Ben Kitcher

AMRC Offshore Renewables Manager The University of Sheffield Advanced Manufacturing Research Centre

Part of Global Science and Innovation Network

7th March 2016

Opportunities for UK-India collaborations in advanced manufacturing

In December, we supported a visit of UK advanced manufacturing experts to Pune and Bengaluru in India. This included Ben Kitcher, who represented the Advanced Manufacturing Research Centre (AMRC) and the University of Sheffield. Ben wrote an excellent blog (originally on the University of Sheffield website) capturing why this sort of visit is so important in furthering UK-India collaborations in the area of high value manufacturing. Here’s Ben’s blog…

Indian Prime Minister Narendra Modi’s visit to the UK in November 2015 was heralded as a success that should build confidence in the potential for partnership between both nations.

Deals worth £9 billion were announced during Mr Modi’s discussions with David Cameron, focusing on how partnerships between Indian and British companies could be arranged. Rarely, though, do we see such rapid development from announcement to interaction with our counterparts.

Just three weeks after Prime Minister Modi’s visit, I had the honour of representing the Advanced Manufacturing Research Centre (AMRC) and the University of Sheffield during a week-long tour in India, hosted by UK Trade and Investment and the UK Science and Innovation Network.

I was invited to talk at two conferences promoting UK-India collaborations in the automotive and aerospace manufacturing industries.

The event was clearly aligned to the recent political drive to increase collaborative working with Indian organisations, and I was joined by colleagues from other UK-based research centres, companies and universities. The trip took in several days in Pune – one of the largest automotive manufacturing bases in India – and Bengaluru – an emerging hub for aerospace manufacturing.

While the conferences themselves provided a fantastic platform to promote the work carried out at the AMRC and the University as a whole, it was particularly fascinating to be hosted at various factories such as Tata Automotive and research centres such as the Central Manufacturing Technology Institute. Regardless of the type of organisation we visited, there were three key themes that were highly evident.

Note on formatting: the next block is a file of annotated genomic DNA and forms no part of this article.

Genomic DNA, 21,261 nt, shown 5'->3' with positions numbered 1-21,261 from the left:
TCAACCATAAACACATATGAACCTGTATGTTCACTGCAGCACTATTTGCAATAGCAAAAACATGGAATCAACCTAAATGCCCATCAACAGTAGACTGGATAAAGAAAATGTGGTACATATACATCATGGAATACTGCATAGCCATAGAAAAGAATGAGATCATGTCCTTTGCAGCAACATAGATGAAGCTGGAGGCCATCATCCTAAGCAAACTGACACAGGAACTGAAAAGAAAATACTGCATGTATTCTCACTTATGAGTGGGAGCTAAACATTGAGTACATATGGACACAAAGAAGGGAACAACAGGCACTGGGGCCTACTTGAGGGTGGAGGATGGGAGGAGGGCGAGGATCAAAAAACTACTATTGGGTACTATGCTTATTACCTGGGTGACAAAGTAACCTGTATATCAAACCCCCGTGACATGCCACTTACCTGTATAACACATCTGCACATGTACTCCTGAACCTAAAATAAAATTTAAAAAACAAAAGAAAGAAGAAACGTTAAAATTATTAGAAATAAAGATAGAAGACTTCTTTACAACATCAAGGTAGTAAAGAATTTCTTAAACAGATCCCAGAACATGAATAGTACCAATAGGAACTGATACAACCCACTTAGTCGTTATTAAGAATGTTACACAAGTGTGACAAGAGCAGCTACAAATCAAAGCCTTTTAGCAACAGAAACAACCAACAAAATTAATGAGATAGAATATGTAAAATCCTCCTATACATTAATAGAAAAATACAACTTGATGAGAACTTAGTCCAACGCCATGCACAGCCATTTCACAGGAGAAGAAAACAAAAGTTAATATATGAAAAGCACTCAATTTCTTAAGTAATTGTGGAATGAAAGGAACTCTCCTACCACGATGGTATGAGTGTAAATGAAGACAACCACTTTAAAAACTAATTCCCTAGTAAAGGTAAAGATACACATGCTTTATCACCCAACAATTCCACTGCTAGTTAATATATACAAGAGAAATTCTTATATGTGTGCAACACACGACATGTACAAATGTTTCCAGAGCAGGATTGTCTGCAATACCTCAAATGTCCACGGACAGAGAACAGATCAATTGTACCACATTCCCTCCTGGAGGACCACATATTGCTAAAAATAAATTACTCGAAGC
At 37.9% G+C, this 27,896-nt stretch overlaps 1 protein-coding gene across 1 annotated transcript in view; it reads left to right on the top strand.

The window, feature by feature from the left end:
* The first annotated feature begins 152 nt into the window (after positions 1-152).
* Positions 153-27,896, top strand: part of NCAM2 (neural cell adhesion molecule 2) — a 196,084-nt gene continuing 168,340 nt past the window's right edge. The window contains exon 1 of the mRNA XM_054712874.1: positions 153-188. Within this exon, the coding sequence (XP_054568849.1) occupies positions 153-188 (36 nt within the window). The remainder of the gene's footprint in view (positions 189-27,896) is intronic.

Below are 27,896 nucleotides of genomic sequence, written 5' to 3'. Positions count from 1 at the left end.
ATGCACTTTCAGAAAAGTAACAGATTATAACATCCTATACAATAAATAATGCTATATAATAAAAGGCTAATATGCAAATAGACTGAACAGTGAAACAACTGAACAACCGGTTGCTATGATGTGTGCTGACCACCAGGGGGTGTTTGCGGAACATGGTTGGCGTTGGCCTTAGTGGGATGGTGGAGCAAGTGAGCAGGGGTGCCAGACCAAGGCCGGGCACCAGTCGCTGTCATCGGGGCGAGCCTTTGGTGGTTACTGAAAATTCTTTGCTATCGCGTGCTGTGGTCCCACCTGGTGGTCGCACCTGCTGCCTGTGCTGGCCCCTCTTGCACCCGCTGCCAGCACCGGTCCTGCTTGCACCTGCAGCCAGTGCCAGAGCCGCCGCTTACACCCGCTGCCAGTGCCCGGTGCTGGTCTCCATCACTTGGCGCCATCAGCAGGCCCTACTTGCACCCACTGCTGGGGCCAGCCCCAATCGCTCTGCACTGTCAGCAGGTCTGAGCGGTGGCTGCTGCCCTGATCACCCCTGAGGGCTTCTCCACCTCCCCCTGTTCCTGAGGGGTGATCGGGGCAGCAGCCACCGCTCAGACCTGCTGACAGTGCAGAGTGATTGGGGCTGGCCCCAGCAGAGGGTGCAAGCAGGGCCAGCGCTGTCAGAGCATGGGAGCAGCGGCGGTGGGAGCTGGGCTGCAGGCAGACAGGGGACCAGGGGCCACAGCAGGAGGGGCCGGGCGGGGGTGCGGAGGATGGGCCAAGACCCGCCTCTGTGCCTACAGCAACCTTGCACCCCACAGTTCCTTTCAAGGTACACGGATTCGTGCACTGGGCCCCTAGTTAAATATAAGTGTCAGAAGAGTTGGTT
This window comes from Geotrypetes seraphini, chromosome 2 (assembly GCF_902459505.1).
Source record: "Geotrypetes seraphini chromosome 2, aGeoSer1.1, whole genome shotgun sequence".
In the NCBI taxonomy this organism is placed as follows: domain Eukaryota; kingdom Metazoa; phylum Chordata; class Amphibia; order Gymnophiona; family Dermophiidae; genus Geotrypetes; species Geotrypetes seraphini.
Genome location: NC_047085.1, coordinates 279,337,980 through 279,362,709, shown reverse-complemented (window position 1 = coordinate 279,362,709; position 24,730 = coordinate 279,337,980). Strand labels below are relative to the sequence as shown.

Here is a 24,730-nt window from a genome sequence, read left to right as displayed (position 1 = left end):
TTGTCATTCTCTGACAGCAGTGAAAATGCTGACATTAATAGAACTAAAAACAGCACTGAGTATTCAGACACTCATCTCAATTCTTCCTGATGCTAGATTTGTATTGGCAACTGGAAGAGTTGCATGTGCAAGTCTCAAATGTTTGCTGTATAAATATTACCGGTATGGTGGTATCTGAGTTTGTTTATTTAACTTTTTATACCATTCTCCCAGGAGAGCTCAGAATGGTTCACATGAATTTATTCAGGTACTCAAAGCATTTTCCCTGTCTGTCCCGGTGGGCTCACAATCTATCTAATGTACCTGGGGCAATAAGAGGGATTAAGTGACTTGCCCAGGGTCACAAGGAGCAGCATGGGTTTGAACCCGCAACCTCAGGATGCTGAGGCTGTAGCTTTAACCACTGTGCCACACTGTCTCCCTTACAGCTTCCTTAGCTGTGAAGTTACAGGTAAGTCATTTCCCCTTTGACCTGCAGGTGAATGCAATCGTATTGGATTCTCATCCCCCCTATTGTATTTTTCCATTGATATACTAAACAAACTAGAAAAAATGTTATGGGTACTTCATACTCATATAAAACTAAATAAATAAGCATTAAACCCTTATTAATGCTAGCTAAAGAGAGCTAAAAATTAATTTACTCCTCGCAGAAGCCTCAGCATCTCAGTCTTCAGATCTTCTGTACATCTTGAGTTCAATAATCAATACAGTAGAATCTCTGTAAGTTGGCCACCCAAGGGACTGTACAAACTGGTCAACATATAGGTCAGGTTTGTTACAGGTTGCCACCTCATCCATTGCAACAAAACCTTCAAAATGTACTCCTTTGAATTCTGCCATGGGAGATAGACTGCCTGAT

Firstly, there was the advanced level of technology and innovation being employed.

This was not last-generation technology or low cost/high labour content as one might expect, but instead high tech, highly innovative and highly autonomous methods. India recognises that competing on cost alone – and especially low cost based on low labour rates – is not a practical long term strategy. As such those technologies which increase capability such as non-contact metrology, machine health monitoring and novel materials processing are all being pursued and brought up to industry readiness.

Secondly, meeting as many engineers and scientists over a short period of time as I did highlighted what a country of over one billion people naturally has to offer – an overwhelming wealth of talent.

This visit to India has underlined the fact that India has a great resource of young, energetic, incentivised and well educated professionals. The emergence of this talent is a product of a recent and ongoing initiative to offer more vocational education and training in technology based subjects such as IT, and very recently growing this to encompass subjects such as high-value manufacturing.

The last theme – and without doubt most importantly of all – was the clear strategic intent to grow the high-value manufacturing industry in India, which ran through all discussions, meetings, decisions and proposed plans.

There is a frank openness and determination that pervades all action; and that is to establish and grow a high-value manufacturing industry. India is no stranger to making such long-term strategic moves, given the decision to grow the domestic automotive manufacturing sector some decades ago.

It is not serendipitous that India now outputs ten times as many vehicles as it did in the 1980s. By developing the ‘make in India’ concept, India will achieve its goal and become integral to aerospace and other high-value manufacturing industries.

Combined, these themes show that the incentive for us to collaborate on exciting and game-changing projects is quite clear. We share many of the same objectives be they technical, economic or social, despite our starting points being quite different.

We bring complementary attributes to the collaboration table and can each benefit in a way that is not detrimental to the other party. Beginning these projects will of course require great care and attention to detail to ensure success, but once the formula for collaboration is established the opportunity to build on the strengths of a current in high-value manufacturing as well as a future leader will be a great asset.